Another installment in Collectables' The Ultimate Christmas Album series, volume 3 gathers a mix of well-known and offbeat holiday tunes, including Nat King Cole's "The Christmas Song", The Singing Dogs' "Jingle Bells", The Supremes' "Twinkle Twinkle Little Me", The Ventures' "Sleigh Ride", Johnny Mathis' "Winter Wonderland", Perry Como's "Home For The Holidays", Burt Bacharach' "The Bell That Couldn't Jingle", Paul Anka's "It's Christmas Everywhere", Percy Faith's "We Need A Little Christmas", Andy Williams' "Happy Holidays", Ray Charles' "Christmas Time", Eartha Kitt's "Santa Baby".
Anthology gathers the best (at least most of the best) singles the band did for Capitol, among them classics like "Southern Girl," "Before I Let Go," the complete "Joy and Pain," and "Happy Feelin's."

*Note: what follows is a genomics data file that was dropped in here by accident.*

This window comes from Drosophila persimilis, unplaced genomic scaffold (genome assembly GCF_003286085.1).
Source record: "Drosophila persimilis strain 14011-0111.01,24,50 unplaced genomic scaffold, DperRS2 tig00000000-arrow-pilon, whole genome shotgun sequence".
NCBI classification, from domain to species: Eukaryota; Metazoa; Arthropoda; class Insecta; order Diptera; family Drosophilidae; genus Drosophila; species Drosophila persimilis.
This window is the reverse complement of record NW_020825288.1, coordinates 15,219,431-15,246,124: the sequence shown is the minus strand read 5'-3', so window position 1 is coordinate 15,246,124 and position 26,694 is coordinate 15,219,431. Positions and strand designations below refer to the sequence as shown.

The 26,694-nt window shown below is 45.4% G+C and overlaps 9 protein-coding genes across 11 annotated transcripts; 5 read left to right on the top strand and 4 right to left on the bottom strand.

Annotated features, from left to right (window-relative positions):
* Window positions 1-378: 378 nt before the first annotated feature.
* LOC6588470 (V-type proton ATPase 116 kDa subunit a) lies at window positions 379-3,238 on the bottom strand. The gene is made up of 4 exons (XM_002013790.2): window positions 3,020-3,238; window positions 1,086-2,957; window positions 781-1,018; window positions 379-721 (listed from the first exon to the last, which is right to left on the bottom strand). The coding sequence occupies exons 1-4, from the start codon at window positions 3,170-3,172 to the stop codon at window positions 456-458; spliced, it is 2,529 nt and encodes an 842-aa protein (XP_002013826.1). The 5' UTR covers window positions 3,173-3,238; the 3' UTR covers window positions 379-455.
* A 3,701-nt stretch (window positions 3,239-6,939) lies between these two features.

First there was rhythm - pulsing, driving, primal rhythm. And a new word in musical terminology: Barbaro. As with sticks on skins, so with hammers on strings. The piano as one of the percussion family, the piano among the percussion family. The first and second concertos were written to be performed that way. But the rhythm had shape and direction, myriad accents, myriad subtleties. An informed primitivism. A Baroque primitivism. Then came the folkloric inflections chipped from the music of time: the crude and misshapen suddenly finding a singing voice. Like the simple melody - perhaps a childhood recollection - that emerges from the dogged rhythm of the First Concerto's second movement. András Schiff plays it like a defining moment - the piano reinvented as a singing instrument. His "parlando" (conversational) style is very much in Bartók's own image. But it's the balance here between the honed and unhoned, the brawn and beauty, the elegance and wit of this astonishing music that make these readings special.